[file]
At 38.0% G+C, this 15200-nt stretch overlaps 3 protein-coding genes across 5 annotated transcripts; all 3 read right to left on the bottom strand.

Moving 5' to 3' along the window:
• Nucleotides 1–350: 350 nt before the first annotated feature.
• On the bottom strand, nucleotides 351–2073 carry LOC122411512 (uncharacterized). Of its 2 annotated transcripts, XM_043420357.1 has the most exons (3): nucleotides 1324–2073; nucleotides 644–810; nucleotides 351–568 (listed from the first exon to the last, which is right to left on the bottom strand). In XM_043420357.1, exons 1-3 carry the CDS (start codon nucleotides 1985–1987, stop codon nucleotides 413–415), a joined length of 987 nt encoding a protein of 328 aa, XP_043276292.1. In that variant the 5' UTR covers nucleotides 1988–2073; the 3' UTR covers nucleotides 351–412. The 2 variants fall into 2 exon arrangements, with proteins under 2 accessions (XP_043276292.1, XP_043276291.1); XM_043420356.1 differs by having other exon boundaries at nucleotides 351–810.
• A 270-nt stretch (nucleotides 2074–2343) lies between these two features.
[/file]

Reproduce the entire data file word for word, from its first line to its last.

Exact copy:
At 38.0% G+C, this 15200-nt stretch overlaps 3 protein-coding genes across 5 annotated transcripts; all 3 read right to left on the bottom strand.

Moving 5' to 3' along the window:
• Nucleotides 1–350: 350 nt before the first annotated feature.
• On the bottom strand, nucleotides 351–2073 carry LOC122411512 (uncharacterized). Of its 2 annotated transcripts, XM_043420357.1 has the most exons (3): nucleotides 1324–2073; nucleotides 644–810; nucleotides 351–568 (listed from the first exon to the last, which is right to left on the bottom strand). In XM_043420357.1, exons 1-3 carry the CDS (start codon nucleotides 1985–1987, stop codon nucleotides 413–415), a joined length of 987 nt encoding a protein of 328 aa, XP_043276292.1. In that variant the 5' UTR covers nucleotides 1988–2073; the 3' UTR covers nucleotides 351–412. The 2 variants fall into 2 exon arrangements, with proteins under 2 accessions (XP_043276292.1, XP_043276291.1); XM_043420356.1 differs by having other exon boundaries at nucleotides 351–810.
• A 270-nt stretch (nucleotides 2074–2343) lies between these two features.